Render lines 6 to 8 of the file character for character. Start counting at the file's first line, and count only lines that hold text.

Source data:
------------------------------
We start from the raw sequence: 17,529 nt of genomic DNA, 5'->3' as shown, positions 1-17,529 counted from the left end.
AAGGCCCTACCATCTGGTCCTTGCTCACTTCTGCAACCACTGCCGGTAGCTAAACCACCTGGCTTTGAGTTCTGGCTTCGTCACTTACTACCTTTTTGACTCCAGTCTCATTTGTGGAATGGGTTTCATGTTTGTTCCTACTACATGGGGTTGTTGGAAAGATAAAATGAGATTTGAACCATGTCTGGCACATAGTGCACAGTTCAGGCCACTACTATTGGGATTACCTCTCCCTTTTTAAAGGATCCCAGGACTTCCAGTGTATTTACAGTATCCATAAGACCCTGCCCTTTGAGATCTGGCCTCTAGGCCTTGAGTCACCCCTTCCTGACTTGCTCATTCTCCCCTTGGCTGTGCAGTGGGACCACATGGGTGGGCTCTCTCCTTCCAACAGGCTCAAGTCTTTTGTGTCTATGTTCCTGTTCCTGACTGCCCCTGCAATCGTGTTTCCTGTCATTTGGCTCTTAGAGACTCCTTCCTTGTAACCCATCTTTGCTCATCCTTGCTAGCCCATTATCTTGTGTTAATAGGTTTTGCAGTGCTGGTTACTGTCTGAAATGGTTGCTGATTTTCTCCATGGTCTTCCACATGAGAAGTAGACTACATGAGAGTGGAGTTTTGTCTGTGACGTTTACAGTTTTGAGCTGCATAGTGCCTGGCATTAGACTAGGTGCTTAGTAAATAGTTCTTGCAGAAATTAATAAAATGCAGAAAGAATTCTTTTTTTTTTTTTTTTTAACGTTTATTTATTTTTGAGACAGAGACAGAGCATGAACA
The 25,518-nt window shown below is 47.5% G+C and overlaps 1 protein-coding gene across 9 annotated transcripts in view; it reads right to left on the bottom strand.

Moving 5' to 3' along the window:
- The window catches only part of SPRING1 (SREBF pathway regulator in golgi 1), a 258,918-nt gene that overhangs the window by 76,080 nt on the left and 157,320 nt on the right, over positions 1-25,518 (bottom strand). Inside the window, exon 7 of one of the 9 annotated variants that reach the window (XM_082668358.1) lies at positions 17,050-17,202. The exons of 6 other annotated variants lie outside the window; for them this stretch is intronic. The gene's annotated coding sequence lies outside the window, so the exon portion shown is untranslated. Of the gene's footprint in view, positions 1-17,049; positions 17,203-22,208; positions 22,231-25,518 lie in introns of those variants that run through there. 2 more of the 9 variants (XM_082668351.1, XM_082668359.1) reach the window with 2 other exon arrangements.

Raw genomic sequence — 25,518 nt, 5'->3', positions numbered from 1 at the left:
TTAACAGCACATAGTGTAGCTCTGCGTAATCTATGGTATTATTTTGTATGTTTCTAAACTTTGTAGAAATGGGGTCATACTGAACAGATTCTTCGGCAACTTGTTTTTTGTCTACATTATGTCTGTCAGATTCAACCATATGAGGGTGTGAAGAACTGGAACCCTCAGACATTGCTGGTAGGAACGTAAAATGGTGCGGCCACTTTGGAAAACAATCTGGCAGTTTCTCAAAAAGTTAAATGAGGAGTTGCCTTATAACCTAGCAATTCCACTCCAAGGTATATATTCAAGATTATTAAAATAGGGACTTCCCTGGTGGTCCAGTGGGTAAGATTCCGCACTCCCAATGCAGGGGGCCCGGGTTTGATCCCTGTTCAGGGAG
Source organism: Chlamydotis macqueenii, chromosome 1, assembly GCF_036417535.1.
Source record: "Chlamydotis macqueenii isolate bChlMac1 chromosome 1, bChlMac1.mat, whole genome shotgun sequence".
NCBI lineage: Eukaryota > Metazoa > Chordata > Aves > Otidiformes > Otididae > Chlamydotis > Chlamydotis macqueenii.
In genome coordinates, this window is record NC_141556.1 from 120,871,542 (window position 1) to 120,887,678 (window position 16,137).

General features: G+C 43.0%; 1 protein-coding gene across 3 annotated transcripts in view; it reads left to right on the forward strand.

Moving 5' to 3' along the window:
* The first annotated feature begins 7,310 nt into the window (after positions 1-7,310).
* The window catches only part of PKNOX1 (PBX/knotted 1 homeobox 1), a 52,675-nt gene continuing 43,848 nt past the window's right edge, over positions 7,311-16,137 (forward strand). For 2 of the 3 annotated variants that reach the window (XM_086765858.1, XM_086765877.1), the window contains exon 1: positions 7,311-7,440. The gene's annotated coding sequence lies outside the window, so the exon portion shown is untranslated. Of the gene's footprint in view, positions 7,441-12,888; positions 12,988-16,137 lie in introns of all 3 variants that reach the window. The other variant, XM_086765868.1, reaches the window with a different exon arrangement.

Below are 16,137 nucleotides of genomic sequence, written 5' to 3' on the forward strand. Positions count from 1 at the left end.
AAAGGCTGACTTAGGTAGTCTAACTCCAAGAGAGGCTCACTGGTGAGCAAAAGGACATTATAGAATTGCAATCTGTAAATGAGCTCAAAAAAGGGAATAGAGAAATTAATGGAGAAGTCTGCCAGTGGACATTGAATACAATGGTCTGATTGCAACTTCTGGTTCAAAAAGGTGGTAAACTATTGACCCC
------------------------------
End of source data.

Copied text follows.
Raw genomic sequence — 25,518 nt, 5'->3', positions numbered from 1 at the left:
TTAACAGCACATAGTGTAGCTCTGCGTAATCTATGGTATTATTTTGTATGTTTCTAAACTTTGTAGAAATGGGGTCATACTGAACAGATTCTTCGGCAACTTGTTTTTTGTCTACATTATGTCTGTCAGATTCAACCATATGAGGGTGTGAAGAACTGGAACCCTCAGACATTGCTGGTAGGAACGTAAAATGGTGCGGCCACTTTGGAAAACAATCTGGCAGTTTCTCAAAAAGTTAAATGAGGAGTTGCCTTATAACCTAGCAATTCCACTCCAAGGTATATATTCAAGATTATTAAAATAGGGACTTCCCTGGTGGTCCAGTGGGTAAGATTCCGCACTCCCAATGCAGGGGGCCCGGGTTTGATCCCTGTTCAGGGAG
Source organism: Chlamydotis macqueenii, chromosome 1, assembly GCF_036417535.1.